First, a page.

BRADENTON, Fla. – Gilt-edged Wake County, N.C., is being asked to schedule an $810 million bond referendum on Oct. 8 to meet the needs of the county’s fast-growing school district.
The district’s total capital improvement program is $939.9 million, which would be supplemented by cash.
In North Carolina, counties issue debt for schools.
Wake County commissioners and school board members have met with staff monthly since January to prepare the school facility funding plan, which included examining various scenarios for bond financing and its impact on per capita debt levels consistent with those of triple-A rated counties, documents show.
Officials agreed on the $939.95 million capital plan for fiscal 2014 to 2017 to be supported with $810 million of general obligation bonds and $129.95 million from cash.
The proposed property tax increase to support the bond program would cost an extra $145.72 on homes with an assessed value of $263,500, the average assessed value of a home in Wake County, according to county documents.
The capital program will provide $528.3 million for 16 new schools, $234.9 million for renovations at up to nine schools, and $167.75 million for support items such as equipment.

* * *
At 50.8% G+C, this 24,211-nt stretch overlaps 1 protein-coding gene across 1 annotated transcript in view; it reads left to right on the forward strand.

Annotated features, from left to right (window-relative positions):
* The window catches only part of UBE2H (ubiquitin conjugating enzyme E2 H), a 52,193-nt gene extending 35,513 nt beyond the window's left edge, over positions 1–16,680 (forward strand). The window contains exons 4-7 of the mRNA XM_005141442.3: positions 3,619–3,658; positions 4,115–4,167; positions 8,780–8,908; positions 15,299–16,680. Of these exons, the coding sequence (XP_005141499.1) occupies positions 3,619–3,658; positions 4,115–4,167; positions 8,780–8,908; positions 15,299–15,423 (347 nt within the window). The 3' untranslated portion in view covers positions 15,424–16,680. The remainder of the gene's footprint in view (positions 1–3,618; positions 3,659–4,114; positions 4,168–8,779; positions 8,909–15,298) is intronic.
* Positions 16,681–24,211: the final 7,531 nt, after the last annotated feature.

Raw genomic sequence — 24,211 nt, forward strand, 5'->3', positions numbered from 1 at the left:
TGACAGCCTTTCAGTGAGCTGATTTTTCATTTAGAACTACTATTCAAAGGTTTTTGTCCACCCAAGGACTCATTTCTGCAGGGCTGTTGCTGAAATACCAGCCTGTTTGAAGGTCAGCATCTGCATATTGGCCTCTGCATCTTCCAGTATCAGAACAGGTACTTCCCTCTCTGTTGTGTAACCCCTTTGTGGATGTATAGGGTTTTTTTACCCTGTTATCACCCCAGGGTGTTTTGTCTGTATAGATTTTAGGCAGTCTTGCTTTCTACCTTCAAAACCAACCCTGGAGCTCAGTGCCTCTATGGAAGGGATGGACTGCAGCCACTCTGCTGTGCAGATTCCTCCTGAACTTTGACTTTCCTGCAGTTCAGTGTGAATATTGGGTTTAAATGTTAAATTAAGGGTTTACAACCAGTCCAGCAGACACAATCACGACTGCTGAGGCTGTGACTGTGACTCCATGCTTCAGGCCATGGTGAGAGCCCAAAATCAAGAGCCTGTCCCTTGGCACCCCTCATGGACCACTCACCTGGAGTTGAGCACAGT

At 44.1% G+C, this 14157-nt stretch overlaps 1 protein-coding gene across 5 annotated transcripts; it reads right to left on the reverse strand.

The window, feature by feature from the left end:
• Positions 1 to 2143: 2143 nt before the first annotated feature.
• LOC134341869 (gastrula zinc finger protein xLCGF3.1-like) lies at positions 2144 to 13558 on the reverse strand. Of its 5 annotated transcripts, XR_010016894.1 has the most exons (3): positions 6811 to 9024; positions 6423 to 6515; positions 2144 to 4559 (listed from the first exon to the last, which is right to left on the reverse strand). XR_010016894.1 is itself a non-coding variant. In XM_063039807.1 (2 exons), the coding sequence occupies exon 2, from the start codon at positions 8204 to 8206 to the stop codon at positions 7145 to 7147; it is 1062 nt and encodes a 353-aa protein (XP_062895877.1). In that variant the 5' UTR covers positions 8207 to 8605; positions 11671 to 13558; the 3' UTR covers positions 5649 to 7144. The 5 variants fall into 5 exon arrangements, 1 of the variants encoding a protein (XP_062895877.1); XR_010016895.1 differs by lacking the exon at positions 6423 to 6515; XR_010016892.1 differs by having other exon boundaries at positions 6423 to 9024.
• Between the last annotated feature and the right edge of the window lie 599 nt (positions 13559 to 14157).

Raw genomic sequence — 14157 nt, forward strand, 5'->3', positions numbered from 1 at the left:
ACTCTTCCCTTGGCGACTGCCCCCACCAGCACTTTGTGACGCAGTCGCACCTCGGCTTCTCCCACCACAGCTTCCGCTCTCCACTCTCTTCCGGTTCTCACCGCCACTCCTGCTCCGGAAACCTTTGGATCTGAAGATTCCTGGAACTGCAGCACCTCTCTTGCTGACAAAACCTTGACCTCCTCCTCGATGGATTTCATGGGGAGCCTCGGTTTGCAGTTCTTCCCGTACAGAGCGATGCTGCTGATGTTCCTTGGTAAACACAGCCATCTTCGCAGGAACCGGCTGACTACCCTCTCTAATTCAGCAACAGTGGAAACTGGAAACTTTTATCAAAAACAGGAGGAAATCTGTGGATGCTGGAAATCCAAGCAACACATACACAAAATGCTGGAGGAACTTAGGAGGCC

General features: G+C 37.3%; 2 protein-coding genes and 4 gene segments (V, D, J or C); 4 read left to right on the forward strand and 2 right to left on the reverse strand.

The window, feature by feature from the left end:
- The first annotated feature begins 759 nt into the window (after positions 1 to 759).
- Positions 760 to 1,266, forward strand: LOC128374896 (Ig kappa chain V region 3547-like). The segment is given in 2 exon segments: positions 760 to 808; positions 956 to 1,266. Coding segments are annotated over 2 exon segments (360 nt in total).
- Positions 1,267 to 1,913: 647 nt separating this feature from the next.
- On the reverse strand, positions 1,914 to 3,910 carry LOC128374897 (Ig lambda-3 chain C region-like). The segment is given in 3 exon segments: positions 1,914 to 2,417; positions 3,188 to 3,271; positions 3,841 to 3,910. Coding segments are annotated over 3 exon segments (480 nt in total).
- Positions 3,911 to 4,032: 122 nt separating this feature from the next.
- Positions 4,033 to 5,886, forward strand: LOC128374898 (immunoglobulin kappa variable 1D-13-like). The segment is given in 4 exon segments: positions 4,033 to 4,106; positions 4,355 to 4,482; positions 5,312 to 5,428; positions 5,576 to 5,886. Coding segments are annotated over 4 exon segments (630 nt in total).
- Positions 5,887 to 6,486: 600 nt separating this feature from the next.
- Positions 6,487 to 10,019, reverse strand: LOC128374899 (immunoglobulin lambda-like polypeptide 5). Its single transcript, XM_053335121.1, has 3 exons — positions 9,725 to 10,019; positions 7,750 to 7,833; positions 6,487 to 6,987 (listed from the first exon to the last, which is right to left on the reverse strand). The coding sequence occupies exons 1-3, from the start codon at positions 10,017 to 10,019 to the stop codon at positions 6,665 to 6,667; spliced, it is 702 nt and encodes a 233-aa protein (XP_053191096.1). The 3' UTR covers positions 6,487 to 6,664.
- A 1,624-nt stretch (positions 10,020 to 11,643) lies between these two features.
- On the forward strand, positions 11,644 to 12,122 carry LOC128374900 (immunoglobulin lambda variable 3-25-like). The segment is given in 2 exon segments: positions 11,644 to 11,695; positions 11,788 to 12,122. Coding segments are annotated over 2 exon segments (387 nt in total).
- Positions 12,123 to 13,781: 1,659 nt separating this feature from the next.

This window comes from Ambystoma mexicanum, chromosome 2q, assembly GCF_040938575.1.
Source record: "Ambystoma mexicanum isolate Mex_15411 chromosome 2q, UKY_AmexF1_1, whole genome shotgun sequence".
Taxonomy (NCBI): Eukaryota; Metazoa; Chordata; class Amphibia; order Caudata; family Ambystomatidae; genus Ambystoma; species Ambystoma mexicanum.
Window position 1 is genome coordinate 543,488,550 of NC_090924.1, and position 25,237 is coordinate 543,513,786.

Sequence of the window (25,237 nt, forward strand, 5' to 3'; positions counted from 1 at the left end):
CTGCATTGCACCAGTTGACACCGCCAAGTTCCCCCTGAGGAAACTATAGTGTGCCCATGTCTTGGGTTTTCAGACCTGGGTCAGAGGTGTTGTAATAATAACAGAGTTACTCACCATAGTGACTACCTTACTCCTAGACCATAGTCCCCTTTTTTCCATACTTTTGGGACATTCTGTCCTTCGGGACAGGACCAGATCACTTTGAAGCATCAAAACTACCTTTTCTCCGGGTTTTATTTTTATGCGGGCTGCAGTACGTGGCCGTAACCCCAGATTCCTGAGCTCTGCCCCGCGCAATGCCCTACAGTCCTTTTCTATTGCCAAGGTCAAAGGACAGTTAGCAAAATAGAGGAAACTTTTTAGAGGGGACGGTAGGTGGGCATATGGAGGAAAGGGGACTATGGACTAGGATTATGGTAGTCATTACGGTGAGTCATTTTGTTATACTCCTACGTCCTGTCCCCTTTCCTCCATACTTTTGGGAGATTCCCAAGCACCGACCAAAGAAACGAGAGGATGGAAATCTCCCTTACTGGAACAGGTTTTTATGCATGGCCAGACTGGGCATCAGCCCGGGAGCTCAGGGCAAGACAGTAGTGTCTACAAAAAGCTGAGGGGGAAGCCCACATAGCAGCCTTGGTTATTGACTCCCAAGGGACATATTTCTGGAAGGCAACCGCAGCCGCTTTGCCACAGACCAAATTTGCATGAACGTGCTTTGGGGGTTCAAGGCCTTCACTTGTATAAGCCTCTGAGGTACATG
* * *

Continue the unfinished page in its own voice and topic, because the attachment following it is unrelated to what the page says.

The school board adopted a resolution Tuesday requesting the county to move forward with the bond financing program.
The County Commission will consider the resolution July 1 officials said.
Wake County encompasses 864 square miles in north-central North Carolina, and is the state’s second-most populous county with 952,151 residents.
There are 11 municipalities, including Raleigh, the state capital.
The school district encompasses the entire county.
Though school enrollment slowed in recent years and did not keep pace with projections made prior to the economic downturn, the district still saw annual growth.
“To speak generally, the greater Raleigh area experienced a housing boom and our enrollment was growing rapidly prior to the recession,” said school district spokeswoman Samiha Khanna.
In the 2006-2007 school year 128,072 students were enrolled in 147 schools.
In the current school year, 149,508 students are enrolled in 169 schools, Khanna said.
By 2014, the population of Wake County is projected to exceed one million. It’s one of the nation’s fastest growing counties.
At the County Commission meeting July 1, the board will be asked to adopt the school capital program, begin work on bond financing documents and hold a public hearing, and set the referendum for Oct. 8.
Oct. 8 is already an election day for the Wake County school board, and for municipal elections in Raleigh and the town of Cary.
If the new bond authorization is approved Oct. 8, it will be the second-largest amount of bonds ever approved by Wake County voters.
In 2006, they authorized the issuance of $970 million of bonds for school capital needs.
All of the debt approved in 2006 has been sold. Proceeds were used to build 17 new schools, renovate 13 facilities as well as to purchase land, equipment, and furniture.